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Jaisalmer’s Desert Park Sanctuary for the Majestic Great Indian Bustard

In a heartening development, the annual waterhole census conducted in the National Desert Park, Jaisalmer, Rajasthan, has revealed a significant presence of the critically endangered Great Indian Bustard. The survey, which employs the waterhole technique during the scorching summer months, counted a staggering 64 Great Indian Bustards within the park’s boundaries. This marks a notable increase from the previous year’s census in 2022, which recorded 42 birds using the same waterhole technique.

The Elusive Great Indian Bustard

Also known as the “Godawan,” the Great Indian Bustard is the state bird of Rajasthan and a critically endangered species that primarily inhabits dry grasslands. These majestic birds are easily recognizable with their distinctive black crown contrasting against their pale neck and head, accompanied by a brownish body and wings marked with black, brown, and grey hues.

Waterhole Census: A Strategic Approach

Wildlife conservationists often employ the waterhole technique during the sweltering summer months to accurately count the wildlife population in a given area. In preparation for the 2024 census, forest officials strategically constructed 42 waterholes within the National Desert Park. A dedicated team of 84 officers was deployed on watchtowers near these waterholes throughout the census period.

The census was meticulously timed to coincide with the auspicious Vaishakh Purnima (full moon night) on 23rd May, as experts believe that the full moon facilitates easier spotting of animals without the need for artificial lighting. Moreover, the intense heat, with temperatures regularly exceeding 45 degrees Celsius in the region, compels wildlife to seek hydration at least once every 24 hours, maximizing the chances of accurate counting.

Bustard Hotspots and Biodiversity

According to the forest officials, the census revealed that 21 Great Indian Bustards were spotted in the Ramdevra region, while a whopping 43 were observed in the Sipla, Sudasari, Gazai Mata, Jamra, Chouhani, and Barna areas of Jaisalmer. In addition to the bustards, the census also recorded over 1,000 Chinkaras, 30 Desert Cats, 150 Foxes, and more than 100 Vultures, highlighting the rich biodiversity of the National Desert Park.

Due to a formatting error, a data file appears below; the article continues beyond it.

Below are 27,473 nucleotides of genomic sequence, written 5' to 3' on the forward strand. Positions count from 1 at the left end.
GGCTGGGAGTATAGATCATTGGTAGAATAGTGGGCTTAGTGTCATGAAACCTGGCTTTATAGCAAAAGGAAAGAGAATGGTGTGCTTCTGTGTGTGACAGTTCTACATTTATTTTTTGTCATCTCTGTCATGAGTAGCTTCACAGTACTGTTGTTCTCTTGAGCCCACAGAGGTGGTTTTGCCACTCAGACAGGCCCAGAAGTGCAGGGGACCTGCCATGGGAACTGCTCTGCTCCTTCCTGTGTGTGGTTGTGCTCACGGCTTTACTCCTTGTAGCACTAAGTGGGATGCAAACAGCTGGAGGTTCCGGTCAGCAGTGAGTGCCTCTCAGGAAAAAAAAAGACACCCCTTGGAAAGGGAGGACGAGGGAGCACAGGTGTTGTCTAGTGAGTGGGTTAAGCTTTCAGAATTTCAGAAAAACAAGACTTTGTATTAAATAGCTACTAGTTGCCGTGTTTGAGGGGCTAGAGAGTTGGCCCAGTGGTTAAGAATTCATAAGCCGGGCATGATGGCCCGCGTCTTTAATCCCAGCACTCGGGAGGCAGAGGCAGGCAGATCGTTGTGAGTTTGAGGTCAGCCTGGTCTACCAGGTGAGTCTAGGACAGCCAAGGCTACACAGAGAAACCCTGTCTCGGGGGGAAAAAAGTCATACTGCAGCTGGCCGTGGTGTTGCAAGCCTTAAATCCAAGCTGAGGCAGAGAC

Legal Protection and Conservation Efforts

Recognizing the critical status of the Great Indian Bustard, the Indian government has taken proactive measures to ensure its protection. The species is listed under Schedule 1 of the Indian Wildlife (Protection) Act 1972, granting it the highest level of legal protection. It is also included in Schedule I of the Convention on Migratory Species (CMS) and Appendix I of the Convention on International Trade in Endangered Species of Wild Fauna and Flora (CITES).

To further bolster conservation efforts, the Union Ministry of Environment, Forest and Climate Change, Rajasthan Forest Department (RFD), and Wildlife Institute of India established a breeding center at Sam in Jaisalmer in 2019, with an additional center at Ramdevra operationalized in 2022. The ministry has also identified the Great Indian Bustard as a species for the recovery program under the Integrated Development of Wildlife Habitats.

A Glimmer of Hope

According to the Union Ministry of Wildlife Institute of India, as of August 2023, there were approximately 150 Great Indian Bustards in India, with a staggering 128 residing in Rajasthan alone. The remaining birds are scattered across the states of Gujarat, Maharashtra, Andhra Pradesh, and Karnataka, with each state accounting for less than 10 individuals.

The encouraging results of the waterhole census in Jaisalmer’s National Desert Park offer a glimmer of hope for the conservation of this magnificent species. With continued efforts and collaborative initiatives, the Great Indian Bustard may yet find a secure future in its natural habitats.

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